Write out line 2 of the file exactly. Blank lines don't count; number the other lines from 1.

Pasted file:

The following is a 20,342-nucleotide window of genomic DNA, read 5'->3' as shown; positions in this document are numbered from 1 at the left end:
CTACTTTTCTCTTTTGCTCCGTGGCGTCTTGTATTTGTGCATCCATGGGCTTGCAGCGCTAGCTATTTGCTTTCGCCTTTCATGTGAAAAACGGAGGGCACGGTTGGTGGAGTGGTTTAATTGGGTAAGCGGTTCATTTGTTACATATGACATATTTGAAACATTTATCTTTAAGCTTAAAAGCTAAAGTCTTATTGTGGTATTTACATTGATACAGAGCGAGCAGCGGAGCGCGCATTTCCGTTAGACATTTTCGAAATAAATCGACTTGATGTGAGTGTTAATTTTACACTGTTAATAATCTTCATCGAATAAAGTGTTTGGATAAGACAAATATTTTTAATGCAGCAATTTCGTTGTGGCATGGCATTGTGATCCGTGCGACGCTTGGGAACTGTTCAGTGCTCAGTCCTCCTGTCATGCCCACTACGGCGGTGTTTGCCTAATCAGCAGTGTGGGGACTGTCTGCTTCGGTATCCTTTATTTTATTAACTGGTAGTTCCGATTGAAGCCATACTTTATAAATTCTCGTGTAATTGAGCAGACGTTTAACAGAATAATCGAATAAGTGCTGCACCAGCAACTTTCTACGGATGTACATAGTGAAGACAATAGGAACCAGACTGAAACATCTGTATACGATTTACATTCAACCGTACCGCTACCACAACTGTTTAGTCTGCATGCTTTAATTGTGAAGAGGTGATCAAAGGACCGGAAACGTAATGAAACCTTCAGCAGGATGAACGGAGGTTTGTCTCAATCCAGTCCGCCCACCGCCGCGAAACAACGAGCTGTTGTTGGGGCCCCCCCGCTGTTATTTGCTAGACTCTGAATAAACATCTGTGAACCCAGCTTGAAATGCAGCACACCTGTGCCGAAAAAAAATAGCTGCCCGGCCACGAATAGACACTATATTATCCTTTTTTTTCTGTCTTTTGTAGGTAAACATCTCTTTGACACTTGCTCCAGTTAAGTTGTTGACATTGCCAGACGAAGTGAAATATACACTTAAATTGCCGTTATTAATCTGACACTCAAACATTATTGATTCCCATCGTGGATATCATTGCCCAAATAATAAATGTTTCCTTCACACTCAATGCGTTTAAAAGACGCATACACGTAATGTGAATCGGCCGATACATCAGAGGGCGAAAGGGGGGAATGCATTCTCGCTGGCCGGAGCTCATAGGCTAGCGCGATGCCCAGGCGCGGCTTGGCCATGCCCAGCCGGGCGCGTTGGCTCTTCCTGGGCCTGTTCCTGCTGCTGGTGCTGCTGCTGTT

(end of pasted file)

CTACTTTTCTCTTTTGCTCCGTGGCGTCTTGTATTTGTGCATCCATGGGCTTGCAGCGCTAGCTATTTGCTTTCGCCTTTCATGTGAAAAACGGAGGGCACGGTTGGTGGAGTGGTTTAATTGGGTAAGCGGTTCATTTGTTACATATGACATATTTGAAACATTTATCTTTAAGCTTAAAAGCTAAAGTCTTATTGTGGTATTTACATTGATACAGAGCGAGCAGCGGAGCGCGCATTTCCGTTAGACATTTTCGAAATAAATCGACTTGATGTGAGTGTTAATTTTACACTGTTAATAATCTTCATCGAATAAAGTGTTTGGATAAGACAAATATTTTTAATGCAGCAATTTCGTTGTGGCATGGCATTGTGATCCGTGCGACGCTTGGGAACTGTTCAGTGCTCAGTCCTCCTGTCATGCCCACTACGGCGGTGTTTGCCTAATCAGCAGTGTGGGGACTGTCTGCTTCGGTATCCTTTATTTTATTAACTGGTAGTTCCGATTGAAGCCATACTTTATAAATTCTCGTGTAATTGAGCAGACGTTTAACAGAATAATCGAATAAGTGCTGCACCAGCAACTTTCTACGGATGTACATAGTGAAGACAATAGGAACCAGACTGAAACATCTGTATACGATTTACATTCAACCGTACCGCTACCACAACTGTTTAGTCTGCATGCTTTAATTGTGAAGAGGTGATCAAAGGACCGGAAACGTAATGAAACCTTCAGCAGGATGAACGGAGGTTTGTCTCAATCCAGTCCGCCCACCGCCGCGAAACAACGAGCTGTTGTTGGGGCCCCCCCGCTGTTATTTGCTAGACTCTGAATAAACATCTGTGAACCCAGCTTGAAATGCAGCACACCTGTGCCGAAAAAAAATAGCTGCCCGGCCACGAATAGACACTATATTATCCTTTTTTTTCTGTCTTTTGTAGGTAAACATCTCTTTGACACTTGCTCCAGTTAAGTTGTTGACATTGCCAGACGAAGTGAAATATACACTTAAATTGCCGTTATTAATCTGACACTCAAACATTATTGATTCCCATCGTGGATATCATTGCCCAAATAATAAATGTTTCCTTCACACTCAATGCGTTTAAAAGACGCATACACGTAATGTGAATCGGCCGATACATCAGAGGGCGAAAGGGGGGAATGCATTCTCGCTGGCCGGAGCTCATAGGCTAGCGCGATGCCCAGGCGCGGCTTGGCCATGCCCAGCCGGGCGCGTTGGCTCTTCCTGGGCCTGTTCCTGCTGCTGGTGCTGCTGCTGTT